Philosophy is the product of wonder… . the romance of human thought.“1
Two papers in the current issue of Hypertension, “Evidence for a Gene Influencing Blood Pressure on Chromosome 17: Genome Scan Linkage Results for Longitudinal Blood Pressure Phenotypes in Subjects from the Framingham Heart Study” by Levy et al and “Possible Locus on Chromosome 18q Influencing Postural Systolic Blood Pressure Changes” by Pankow et al use genomic markers and epidemiological studies to identify candidate loci for involvement in human hypertension.2 3 This work is representative of the current state of genetic research into polygenic conditions. Although neither study conclusively identifies a gene that plays a role in hypertension, these studies, in combination with many similar efforts, presage an important new chapter in the investigation and treatment of human disease. Progress in this area will probably come rapidly in large part because of the methodological and technical advances that are now occurring, including those in genome sequencing. Indeed, the successful sequencing of a prototypical human genome was recently announced. Finishing touches, perhaps more laborious than some may think, are now being applied. What are the implications of this achievement? Is it more than simply the next logical step in a process of scientific discovery that began in earnest almost 50 years ago? Is it, as some have implied, as much hype as achievement given the complex nature of polygenic traits?4
With increasing frequency over the last half millennium, science has produced theories and results that manifestly changed the way humankind thinks. The discovery of the heliocentric solar system, the development of Newtonian mechanics, the invention of the microscope, the demonstration that species evolve, and the creation of modern physics are examples that readily come to mind. The feat of determining the ordered nucleotides that comprise the human genome is widely recognized to represent a monumental technical achievement in its own right. But, it arguably assumes an almost mythological importance when combined with the full repertoire of molecular biological techniques that have developed over the last 2 decades. That is, the genome project must not be viewed in isolation but rather as an enabling achievement for modern biology. Modern molecular genetics, whether or not directed by the knowledge of specific genomic sequences, has become part of our daily experience. A certain comfort has developed with the many safety, technical, economic, and even philosophical issues that have been spawned by the advent of this new science. The idea that genetically engineered food stuffs should be permitted entry into the human food chain is contentious, dispute rages over stem cell technology and research, and genetic early diagnosis and its’ consequences have raised many questions. Nonetheless, many have argued that if relatively simple rules and algorithms are followed, it is in principle possible to not only use molecular genetics safely but to meld it seamlessly, if not painlessly, into the human condition.5 Does the sequencing of the human genome change this analysis in any meaningful way and, if so, how?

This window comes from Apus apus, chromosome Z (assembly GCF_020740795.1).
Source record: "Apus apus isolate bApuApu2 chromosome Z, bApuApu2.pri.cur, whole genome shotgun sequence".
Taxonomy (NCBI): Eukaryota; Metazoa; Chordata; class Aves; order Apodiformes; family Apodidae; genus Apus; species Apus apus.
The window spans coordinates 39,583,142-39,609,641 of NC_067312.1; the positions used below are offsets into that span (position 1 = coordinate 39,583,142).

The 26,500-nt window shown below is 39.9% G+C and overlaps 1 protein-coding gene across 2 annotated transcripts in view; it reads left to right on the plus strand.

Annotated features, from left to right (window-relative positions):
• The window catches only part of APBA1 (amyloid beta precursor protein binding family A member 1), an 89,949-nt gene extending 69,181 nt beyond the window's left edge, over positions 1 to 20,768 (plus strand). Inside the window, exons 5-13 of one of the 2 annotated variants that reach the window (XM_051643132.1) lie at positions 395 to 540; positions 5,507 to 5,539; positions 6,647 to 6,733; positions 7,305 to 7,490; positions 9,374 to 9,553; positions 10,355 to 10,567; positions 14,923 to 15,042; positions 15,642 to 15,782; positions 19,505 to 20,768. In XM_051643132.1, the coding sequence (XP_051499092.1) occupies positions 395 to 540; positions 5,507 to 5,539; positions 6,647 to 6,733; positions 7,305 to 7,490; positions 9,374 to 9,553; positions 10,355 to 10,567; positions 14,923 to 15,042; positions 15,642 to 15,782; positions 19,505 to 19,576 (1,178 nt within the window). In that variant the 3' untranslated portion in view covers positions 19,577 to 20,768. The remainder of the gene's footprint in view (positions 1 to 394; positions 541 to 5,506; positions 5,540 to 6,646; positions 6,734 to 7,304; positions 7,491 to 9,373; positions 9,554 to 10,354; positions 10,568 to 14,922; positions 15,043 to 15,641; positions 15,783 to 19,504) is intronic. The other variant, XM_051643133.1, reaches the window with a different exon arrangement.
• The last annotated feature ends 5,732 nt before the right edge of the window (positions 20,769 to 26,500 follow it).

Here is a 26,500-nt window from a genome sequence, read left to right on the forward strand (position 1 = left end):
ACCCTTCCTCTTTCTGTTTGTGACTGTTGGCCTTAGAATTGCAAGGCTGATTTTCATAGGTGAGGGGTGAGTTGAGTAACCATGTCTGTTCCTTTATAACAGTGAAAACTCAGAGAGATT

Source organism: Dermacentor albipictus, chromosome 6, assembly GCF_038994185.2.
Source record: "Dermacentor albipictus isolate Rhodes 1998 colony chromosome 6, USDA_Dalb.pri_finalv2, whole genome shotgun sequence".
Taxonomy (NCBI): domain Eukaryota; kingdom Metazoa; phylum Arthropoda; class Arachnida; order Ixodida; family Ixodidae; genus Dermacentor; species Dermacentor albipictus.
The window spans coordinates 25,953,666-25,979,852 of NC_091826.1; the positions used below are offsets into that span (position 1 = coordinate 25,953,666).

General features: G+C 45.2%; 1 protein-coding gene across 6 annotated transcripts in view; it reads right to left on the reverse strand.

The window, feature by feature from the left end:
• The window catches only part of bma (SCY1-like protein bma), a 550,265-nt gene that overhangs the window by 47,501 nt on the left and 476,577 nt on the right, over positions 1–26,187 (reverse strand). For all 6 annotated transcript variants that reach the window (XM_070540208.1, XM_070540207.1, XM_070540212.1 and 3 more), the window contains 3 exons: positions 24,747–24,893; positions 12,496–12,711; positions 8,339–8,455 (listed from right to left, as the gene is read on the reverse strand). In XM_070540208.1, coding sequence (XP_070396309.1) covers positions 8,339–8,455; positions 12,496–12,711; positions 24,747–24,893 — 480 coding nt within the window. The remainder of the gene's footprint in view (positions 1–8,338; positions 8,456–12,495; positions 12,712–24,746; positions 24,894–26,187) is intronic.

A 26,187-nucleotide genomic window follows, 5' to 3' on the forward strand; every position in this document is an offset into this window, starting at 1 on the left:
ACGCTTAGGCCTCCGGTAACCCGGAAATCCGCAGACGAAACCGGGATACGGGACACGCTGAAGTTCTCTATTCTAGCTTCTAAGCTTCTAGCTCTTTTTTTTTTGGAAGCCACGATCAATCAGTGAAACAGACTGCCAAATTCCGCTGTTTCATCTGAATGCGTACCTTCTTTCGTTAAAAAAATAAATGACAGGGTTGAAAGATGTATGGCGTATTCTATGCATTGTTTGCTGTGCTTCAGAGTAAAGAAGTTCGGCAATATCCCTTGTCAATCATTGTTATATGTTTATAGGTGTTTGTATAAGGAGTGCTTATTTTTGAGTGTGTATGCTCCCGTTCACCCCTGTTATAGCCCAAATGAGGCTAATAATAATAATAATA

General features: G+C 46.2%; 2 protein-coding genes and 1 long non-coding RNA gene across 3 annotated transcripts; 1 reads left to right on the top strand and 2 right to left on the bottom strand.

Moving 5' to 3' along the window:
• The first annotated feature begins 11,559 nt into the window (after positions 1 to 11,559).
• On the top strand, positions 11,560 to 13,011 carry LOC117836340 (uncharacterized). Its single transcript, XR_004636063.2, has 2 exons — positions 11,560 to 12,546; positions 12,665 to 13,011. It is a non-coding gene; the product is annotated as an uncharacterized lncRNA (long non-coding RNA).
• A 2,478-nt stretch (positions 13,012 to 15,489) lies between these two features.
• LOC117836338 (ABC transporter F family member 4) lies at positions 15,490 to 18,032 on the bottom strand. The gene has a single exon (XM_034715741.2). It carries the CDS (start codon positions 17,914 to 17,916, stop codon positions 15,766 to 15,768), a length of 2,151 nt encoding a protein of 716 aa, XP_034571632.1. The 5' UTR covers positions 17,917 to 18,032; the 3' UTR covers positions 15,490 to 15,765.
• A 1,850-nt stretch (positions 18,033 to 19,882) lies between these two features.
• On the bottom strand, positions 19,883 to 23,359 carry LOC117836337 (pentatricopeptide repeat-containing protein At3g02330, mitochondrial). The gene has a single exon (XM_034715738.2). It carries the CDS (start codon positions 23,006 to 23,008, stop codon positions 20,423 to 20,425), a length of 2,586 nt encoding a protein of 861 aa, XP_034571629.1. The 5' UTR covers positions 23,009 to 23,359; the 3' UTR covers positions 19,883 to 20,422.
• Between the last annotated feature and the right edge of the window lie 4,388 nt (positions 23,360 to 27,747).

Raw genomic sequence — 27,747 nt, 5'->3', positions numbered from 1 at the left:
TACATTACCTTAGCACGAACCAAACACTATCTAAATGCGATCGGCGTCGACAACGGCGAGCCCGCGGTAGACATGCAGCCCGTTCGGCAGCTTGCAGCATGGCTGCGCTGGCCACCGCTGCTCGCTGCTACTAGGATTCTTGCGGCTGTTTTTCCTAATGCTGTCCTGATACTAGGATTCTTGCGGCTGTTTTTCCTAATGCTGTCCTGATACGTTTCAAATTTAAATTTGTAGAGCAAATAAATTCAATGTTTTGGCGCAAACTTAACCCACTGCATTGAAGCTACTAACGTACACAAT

Life can be viewed as a persistent island of negative entropy. It is at heart information based. Some of this information is contained in the genome, some in the structural organization of the cell and organelles, some in the arrangement of cells, and some in the configuration of the biosphere. There is a great deal of information resident in life. It is perhaps fortuitous that, at this time of the emergence of molecular biology, digital electronic computation, the so-called computer revolution, has also burst on the scene. Computer technology is complementary to biology. In fact, modern computer technology is essential to provide the computational power needed to properly arrange and orient the myriad fragments of human DNA that have been sequenced in the effort to determine the entire code of the human genome. Computer technology is, and will increasingly be, essential to genomic research in which drugs and other interventions are aimed at specific portions of the newly sequenced genome. Because of the success of the human genome sequencing project, as well as other successes in molecular genetics and computer science, the molecular biologist may soon be able to model molecular processes and interventions much as a modern draftsman designs a machine with CAD (computer-aided design) software. Moreover, computer technology is itself evolving to higher levels of complexity (with some evolutionary branches ending in degradation or catastrophe) much as life has evolved. Indeed, this sense of an isomorphism between computer technology and biology is made even more palpable by the use of biological systems to actually perform computations such as solving chess problems.6
Thus, a synergy between life science and computer science is rapidly developing, and genomics is one of its first beneficiaries. This will increasingly provide the scientist and physician the opportunity to manipulate the genome and its living hosts in unanticipated ways. This will not be easy. Learning to use the emerging science, either for the creation of research models or for medical therapy, will be difficult.7 But it will happen. Processes such as aging, cancer, cardiovascular disease, and many inheritable diseases may become amenable to effective therapeutic intervention on the basis of genomic research sooner than many suspect. Crops, animals, and plant life will be manipulated in ways never before considered. Although 15 years ago the cloning of animals was considered science fiction and therapy of the human embryo was deemed far off, the first has already been achieved and few doubt that gene therapy (eventually including embryo and germ line therapy) will soon be technically feasible. Stem cell technology is developing rapidly. It is even possible that genetic intervention to relieve relatively minor cosmetic deviations in individual persons could in time become commonplace —a not very welcome prospect.